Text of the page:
Thus, the picture of God and Jesus that Paul presents to us in 1 Corinthians 8:6 is exactly the same picture presented in Psalm 110:1—namely, that of the “one God” (‘the Father/Jehovah’), and that of the exalted messianic “Lord” who is seated at the right hand of the “one God,” ruling with the authority/lordship that the “one God” has conferred upon him. Trinitarians at large have unfortunately ignored the fact that, in 1 Corinthians 8:6, Paul identifies the “one God” as “the Father” (not as ‘Father, Son, and Holy Spirit’), and they have also ignored the fact that when Paul goes on to speak about Jesus as the “one Lord” in this text, he is no longer speaking about the “one God,” but about the one “Lord” whom we know, biblically speaking, has received his “Lordship” (ruling authority) from the “one God.” Any attempt to merge the Father and Jesus Christ into the same identity (as the ‘one God’ of the shema) based on 1 Corinthians 8:6 is to simply ignore, and to twist, the transparent distinction that exists in the Pauline creed.
Wallace errs further when he claims that calling Jesus “Lord” is equivalent to calling him “Jehovah.” The term “Lord” in this case is not equivalent to the personal name of God but is, rather, a special and honorific title of authority, meaning “Lord” or “Master.” To argue, as does Wallace, that Paul actually said or meant, “there is one God, the Father…and one Jehovah, Jesus Christ” is, simply, to argue for what is unintelligible and non-sensical. There is one Jehovah, Jesus Christ? Does Wallace really think that this is what Paul meant?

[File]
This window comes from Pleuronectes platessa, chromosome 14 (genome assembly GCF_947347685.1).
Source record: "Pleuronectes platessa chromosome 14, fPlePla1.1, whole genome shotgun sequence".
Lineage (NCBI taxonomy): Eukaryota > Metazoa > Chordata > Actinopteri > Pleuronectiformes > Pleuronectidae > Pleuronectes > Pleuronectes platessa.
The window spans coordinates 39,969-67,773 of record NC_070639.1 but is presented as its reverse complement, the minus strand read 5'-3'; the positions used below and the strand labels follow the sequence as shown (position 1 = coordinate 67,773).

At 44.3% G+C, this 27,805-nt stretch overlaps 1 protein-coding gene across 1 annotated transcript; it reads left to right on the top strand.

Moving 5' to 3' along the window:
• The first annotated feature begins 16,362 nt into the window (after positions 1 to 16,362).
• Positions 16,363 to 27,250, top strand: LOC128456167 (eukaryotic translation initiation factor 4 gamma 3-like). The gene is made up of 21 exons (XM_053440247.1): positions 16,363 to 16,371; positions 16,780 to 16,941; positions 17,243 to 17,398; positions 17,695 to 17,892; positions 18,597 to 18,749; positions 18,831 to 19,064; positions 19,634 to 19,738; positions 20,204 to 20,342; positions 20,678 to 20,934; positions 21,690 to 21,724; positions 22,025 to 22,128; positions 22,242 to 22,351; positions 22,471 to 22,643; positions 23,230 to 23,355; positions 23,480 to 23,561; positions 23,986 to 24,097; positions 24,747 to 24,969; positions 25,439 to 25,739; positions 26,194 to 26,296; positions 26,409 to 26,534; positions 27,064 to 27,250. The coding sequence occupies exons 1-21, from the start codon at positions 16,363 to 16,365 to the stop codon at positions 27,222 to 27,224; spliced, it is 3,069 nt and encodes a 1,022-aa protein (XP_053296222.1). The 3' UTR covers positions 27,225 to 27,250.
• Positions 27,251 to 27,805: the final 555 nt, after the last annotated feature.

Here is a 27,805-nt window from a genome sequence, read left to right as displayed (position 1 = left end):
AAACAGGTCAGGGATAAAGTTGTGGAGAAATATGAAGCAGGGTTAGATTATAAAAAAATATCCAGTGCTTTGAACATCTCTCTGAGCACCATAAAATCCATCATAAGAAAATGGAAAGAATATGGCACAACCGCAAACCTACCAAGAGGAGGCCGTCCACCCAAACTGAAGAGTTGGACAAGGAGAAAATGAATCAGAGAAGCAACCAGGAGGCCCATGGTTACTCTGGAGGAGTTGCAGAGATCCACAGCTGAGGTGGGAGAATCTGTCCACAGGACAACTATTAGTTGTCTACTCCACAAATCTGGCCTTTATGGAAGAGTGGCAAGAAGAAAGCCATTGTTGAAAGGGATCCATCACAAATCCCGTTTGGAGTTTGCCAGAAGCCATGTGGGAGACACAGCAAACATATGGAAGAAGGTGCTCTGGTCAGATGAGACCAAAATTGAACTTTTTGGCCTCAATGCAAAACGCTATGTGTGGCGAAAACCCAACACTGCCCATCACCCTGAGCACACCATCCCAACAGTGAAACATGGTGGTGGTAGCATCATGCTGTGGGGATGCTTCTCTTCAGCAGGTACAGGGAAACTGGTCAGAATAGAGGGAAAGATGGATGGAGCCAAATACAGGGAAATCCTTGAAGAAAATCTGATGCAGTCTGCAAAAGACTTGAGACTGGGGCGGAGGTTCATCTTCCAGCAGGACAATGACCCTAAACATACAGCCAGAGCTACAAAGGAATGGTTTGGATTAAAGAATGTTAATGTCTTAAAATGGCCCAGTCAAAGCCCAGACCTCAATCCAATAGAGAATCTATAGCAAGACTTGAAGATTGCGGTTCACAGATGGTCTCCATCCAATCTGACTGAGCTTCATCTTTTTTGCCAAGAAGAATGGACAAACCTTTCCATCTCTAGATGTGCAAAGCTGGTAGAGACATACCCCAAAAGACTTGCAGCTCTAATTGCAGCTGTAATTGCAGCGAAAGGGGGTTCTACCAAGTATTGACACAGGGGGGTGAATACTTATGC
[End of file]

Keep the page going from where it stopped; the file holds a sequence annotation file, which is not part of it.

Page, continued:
In this instance Wallace overlooks the careful contrast Paul makes between the “many gods” and “many lords” of the world. Paul’s point is that although there are “many gods” and “many lords” for those in the non-Christian world, to Christians (‘for us’) there is only “one” from each category. While the world might recognize “many gods,” Christians only have “one God,” and that “one God,” according to Paul, is “the Father.” And while the world may have and recognize “many lords,” Christians recognize only “one Lord, Jesus Christ.”